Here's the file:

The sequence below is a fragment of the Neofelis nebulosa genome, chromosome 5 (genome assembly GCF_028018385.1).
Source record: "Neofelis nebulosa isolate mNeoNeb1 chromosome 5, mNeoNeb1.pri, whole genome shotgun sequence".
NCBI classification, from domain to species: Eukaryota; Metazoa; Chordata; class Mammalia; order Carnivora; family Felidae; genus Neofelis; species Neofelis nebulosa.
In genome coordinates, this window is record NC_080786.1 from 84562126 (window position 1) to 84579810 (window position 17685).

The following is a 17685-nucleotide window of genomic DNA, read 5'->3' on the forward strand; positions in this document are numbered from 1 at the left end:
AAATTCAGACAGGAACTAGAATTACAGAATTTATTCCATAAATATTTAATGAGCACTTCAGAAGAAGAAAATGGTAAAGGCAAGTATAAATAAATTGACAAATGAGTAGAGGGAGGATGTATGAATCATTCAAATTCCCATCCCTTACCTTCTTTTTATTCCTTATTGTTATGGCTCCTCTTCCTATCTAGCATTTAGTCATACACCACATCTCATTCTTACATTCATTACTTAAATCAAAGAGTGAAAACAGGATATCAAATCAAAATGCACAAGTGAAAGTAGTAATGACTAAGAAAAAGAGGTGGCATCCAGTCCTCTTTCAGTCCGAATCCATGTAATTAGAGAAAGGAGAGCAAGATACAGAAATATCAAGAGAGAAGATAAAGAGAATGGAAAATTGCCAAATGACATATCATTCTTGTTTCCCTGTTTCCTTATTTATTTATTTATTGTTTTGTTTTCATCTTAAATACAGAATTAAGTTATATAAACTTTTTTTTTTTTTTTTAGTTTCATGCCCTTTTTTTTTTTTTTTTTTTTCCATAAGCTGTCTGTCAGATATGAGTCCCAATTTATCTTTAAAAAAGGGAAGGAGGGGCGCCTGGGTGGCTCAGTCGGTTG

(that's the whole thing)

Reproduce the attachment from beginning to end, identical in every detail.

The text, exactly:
The sequence below is a fragment of the Neofelis nebulosa genome, chromosome 5 (genome assembly GCF_028018385.1).
Source record: "Neofelis nebulosa isolate mNeoNeb1 chromosome 5, mNeoNeb1.pri, whole genome shotgun sequence".
NCBI classification, from domain to species: Eukaryota; Metazoa; Chordata; class Mammalia; order Carnivora; family Felidae; genus Neofelis; species Neofelis nebulosa.
In genome coordinates, this window is record NC_080786.1 from 84562126 (window position 1) to 84579810 (window position 17685).

The following is a 17685-nucleotide window of genomic DNA, read 5'->3' on the forward strand; positions in this document are numbered from 1 at the left end:
AAATTCAGACAGGAACTAGAATTACAGAATTTATTCCATAAATATTTAATGAGCACTTCAGAAGAAGAAAATGGTAAAGGCAAGTATAAATAAATTGACAAATGAGTAGAGGGAGGATGTATGAATCATTCAAATTCCCATCCCTTACCTTCTTTTTATTCCTTATTGTTATGGCTCCTCTTCCTATCTAGCATTTAGTCATACACCACATCTCATTCTTACATTCATTACTTAAATCAAAGAGTGAAAACAGGATATCAAATCAAAATGCACAAGTGAAAGTAGTAATGACTAAGAAAAAGAGGTGGCATCCAGTCCTCTTTCAGTCCGAATCCATGTAATTAGAGAAAGGAGAGCAAGATACAGAAATATCAAGAGAGAAGATAAAGAGAATGGAAAATTGCCAAATGACATATCATTCTTGTTTCCCTGTTTCCTTATTTATTTATTTATTGTTTTGTTTTCATCTTAAATACAGAATTAAGTTATATAAACTTTTTTTTTTTTTTTTAGTTTCATGCCCTTTTTTTTTTTTTTTTTTTTCCATAAGCTGTCTGTCAGATATGAGTCCCAATTTATCTTTAAAAAAGGGAAGGAGGGGCGCCTGGGTGGCTCAGTCGGTTG